Neo Agri-Marketing Policy

The agricultural markets had earlier been characterized by unhealthy practices such as compulsion to sell only in regulated market yards, existence of monopoly practices, restricted competition amongst buyers, high transaction cost, considerable post-harvest losses and a host of other unacceptable practices, all loaded against the farmers’ interest. Primary agricultural markets are also characterized by low efficiency due to fragmented markets, opaque bidding process, information asymmetry, indifference to quality, low transparency in market operations, lack of use of information technology, poor dissemination of price information and limited competition. All these factors weigh against the farmers, leading to poor price realization.

35 million population of the Karnataka state dependent on agriculture and land holding size per farmer in the state is 1.55 ha. Majority of farmers lead their livelihood in oppressive poverty, compelling them to sell produce soon after harvest, at much lower prices than fair value. The farmer’s share in the consumers rupee was in the range between 45 & 68% in case of food grains, oil seeds and pulses whereas in respect of fruits and vegetables, it was 35 to 52%.

Technology has enabled many functions and capabilities that were simply inconceivable a few years ago in the developing agriculture sector of India. Moreover, increasing aspirations and expectations of stakeholders also have an overbearing influence on the way these markets are organised and managed. But, fresh thinking on the economic philosophy to be adopted by governments in the country made it necessary to re calibrate and adopt a policy for agricultural marketing in the state that is forward looking and that would provide an impetus for growth of the agrarian sector.

To address the concerns, it was contemplated to restructure the Agricultural marketing system in the state by leveraging technology for effective management of agricultural markets and to ensure better share to the farmer in the consumers’ rupee.

With this objective, Government of Karnataka constituted Agriculture Market Reforms Committee (AMRC) in 2013 under the Chairmanship of Additional Secretary, Co-operation Department to bring out a comprehensive road map for sustainable development of markets and to suggest interventions for making market operations simple, transparent and efficient. The Committee, after detailed study submitted recommendations to Government suggesting various reform measures such as technology up gradation, electronic auctioning system, unified trader license to trade in all markets, quality certification, effective information dissemination, transparent post-auction processes, market integration etc. that would improve the economic condition of the farmer. The Government accepted the recommendations and framed the Karnataka State Agricultural Marketing Policy- 2013 and its objectives are:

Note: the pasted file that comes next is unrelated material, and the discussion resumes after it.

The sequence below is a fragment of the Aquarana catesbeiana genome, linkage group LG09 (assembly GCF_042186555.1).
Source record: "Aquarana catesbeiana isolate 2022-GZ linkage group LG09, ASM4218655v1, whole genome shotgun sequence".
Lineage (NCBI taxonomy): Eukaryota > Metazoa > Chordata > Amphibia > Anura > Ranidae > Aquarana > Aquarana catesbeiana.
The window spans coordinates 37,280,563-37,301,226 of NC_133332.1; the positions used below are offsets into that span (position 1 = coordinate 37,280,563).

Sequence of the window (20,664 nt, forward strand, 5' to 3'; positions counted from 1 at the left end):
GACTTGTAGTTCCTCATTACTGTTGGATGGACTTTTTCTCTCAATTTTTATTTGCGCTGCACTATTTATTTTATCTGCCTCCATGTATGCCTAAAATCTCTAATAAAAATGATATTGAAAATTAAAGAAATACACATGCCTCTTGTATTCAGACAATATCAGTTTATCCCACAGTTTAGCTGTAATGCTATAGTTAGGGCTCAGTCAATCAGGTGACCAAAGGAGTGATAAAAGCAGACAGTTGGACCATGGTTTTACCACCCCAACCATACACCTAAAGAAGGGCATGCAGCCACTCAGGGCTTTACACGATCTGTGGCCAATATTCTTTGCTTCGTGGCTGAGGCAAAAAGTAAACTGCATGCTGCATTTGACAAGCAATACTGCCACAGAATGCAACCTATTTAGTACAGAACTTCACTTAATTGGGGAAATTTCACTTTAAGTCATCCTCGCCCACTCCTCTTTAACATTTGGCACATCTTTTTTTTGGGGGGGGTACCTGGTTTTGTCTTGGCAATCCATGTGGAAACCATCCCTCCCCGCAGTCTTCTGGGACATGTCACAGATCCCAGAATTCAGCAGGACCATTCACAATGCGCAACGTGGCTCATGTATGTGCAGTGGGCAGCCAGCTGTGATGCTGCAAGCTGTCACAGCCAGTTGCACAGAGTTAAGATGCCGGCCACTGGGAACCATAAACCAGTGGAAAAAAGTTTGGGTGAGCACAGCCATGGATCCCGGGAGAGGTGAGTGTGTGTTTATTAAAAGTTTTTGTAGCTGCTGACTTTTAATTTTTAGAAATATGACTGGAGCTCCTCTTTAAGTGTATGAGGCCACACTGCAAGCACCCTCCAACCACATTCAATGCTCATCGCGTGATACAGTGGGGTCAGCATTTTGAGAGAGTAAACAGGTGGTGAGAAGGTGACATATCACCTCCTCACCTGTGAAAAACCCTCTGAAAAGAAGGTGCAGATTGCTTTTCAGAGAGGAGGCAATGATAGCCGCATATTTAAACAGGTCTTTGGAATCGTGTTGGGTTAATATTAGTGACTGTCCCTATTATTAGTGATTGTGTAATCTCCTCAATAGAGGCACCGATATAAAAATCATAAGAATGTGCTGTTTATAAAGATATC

1. The overall objective of this policy was to create a market structure that is transparent and equitable, distinguishes quality and variety, disseminates relevant market information to all market participants for a level playing field, provide easy access to all participants and ensure fair returns to all stakeholders, with the seller having the choice to decide the time, place and avenue of sale.
  2. Reduction in and/or elimination of barriers to participate in markets to foster competition and efficient determination of price, linking the primary market in the state to the national market for the benefit of all stake holders in the marketing chain.
  3. Address the risks associated with clearing and settlement that arise in course of marketing of produce by the farmer or by the subsequent buyer, through technology solutions or other appropriate means with linkages to financial institutions.
  4. Encourage and promote primary value addition through aggregation, grading and packaging at the village level through farmer self-help groups / societies / associations / producer companies to respond to increasing and changing market demand, in domestic, regional and international markets. Create awareness on adherence to quality standards for better price realization.
  5. Enhancing the skill levels of all stakeholders in the marketing system through well designed capacity building intervention efforts, for deriving benefits arising from primary value addition, modern practices adopted in storage, processing, market systems and the like, with the state playing an active role in stakeholder education effort.
  6. Improving access to finance to all market participants, scientific storage and preservation of commodities, encouraging investment in infrastructure for market access, and enabling primary value addition of the commodities.
  7. Encouraging setting up new institutions and strengthening of existing ones to provide state of the art facilities to all stakeholders, fostering self-help groups and cooperative ventures for improving the bargaining and holding capacity of farmers to handle the challenges in marketing.
  8. Establishment of a progressive regulatory environment distinct from the operational level that provides an environment for public and private initiatives to function in tandem for the benefit of all stakeholders, with the government playing an enabling policy making role.
  9. Adopting and leveraging technology at all levels for efficient operations of markets would be critical in realising the objectives of this policy.
  10. All Farmer friendly provisions of the Karnataka Agricultural Produce Marketing (Regulation and Development) Act, 1966 shall be implemented to safe guard the interests of the farmers.